Create a short film demonstrating the understanding of some element of basic statistics and how they apply to the real world.
Commentate on sports footage, explaining what the different statistics actually mean. (For example, if we say that the Reds beat the Blues 75% of the time when it's raining, and 60% of the time when it's not raining, what can we actually predict about the outcome of the next game if there's a 25% chance of rain?)
Take a statistic such as x% of people in such a demographic exhibit such a trait, and then show how that can be an effect of other factors rather than or as well as the most obvious one. (For example, x% of Latinos go to college, but the wider picture is that y% of people in these socio-economic groups go to college, and z% of Latinos are in that group.)
You could show that a particular activity "doubles your risk of getting cancer", and show how that actually means your risk is increased from x% to 2x%, which may still be very low.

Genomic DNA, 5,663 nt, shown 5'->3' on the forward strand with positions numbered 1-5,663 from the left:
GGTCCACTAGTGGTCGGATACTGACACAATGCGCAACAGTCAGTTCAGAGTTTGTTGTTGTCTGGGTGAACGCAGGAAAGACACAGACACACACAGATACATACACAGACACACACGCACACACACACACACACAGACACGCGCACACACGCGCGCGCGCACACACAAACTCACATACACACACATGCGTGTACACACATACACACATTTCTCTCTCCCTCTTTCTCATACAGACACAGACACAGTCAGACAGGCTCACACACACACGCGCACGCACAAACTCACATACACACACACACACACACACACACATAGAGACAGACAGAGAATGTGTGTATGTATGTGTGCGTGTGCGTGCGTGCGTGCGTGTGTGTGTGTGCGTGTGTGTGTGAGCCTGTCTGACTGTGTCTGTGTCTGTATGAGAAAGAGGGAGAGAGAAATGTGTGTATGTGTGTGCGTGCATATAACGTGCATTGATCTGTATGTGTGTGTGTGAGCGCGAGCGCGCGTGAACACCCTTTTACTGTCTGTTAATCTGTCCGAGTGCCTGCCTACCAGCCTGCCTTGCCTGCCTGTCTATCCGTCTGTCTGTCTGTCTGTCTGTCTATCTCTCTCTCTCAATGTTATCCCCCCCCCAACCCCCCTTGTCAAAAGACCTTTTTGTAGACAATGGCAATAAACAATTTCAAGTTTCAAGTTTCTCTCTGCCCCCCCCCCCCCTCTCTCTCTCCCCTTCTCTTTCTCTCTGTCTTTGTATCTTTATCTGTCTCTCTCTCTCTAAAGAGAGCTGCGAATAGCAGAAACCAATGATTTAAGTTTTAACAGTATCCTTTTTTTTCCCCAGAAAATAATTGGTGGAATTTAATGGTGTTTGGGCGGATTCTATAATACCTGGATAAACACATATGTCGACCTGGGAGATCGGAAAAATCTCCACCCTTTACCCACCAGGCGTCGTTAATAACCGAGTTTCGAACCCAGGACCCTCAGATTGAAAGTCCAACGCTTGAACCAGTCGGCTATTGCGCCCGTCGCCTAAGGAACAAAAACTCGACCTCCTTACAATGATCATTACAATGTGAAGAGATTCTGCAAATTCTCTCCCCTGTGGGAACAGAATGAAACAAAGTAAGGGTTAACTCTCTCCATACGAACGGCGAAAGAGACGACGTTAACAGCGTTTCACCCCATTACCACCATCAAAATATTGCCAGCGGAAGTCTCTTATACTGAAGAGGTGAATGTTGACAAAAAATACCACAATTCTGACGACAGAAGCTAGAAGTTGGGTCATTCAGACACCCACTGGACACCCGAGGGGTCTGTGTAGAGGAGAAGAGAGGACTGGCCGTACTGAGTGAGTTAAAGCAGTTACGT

Intersperse the presentation with still images and video if appropriate. You could do this as a studio presentation or lecture, and display the images on a screen behind the presenter, or else you can make the images go full-screen.
Add extra content on-screen by using text to complement what you're saying.
Add appropriate background music to create atmosphere, and ensure you have a striking title sequence.
For teachers: benefits to students
- This helps students understand statistics as presented in the media and see how statistics are applied (or misused) in the real world.
- Visualising statistical information helps students understand what they actually mean.
- Adding multimedia content enables the student to approach the subject in a richer way than just using written text and still images.
- Finding images and music to enhance the presentation requires detailed research.
- Providing narration builds confidence in speaking without needing to do it in front of an audience or camera.
- Creating a multimedia presentation helps develop presentational skills and requires the student to consider what information is best presented using the different media: spoken, written, or visual.
- Ages 14+
- Suitable for solo work
- Mathematics, media studies
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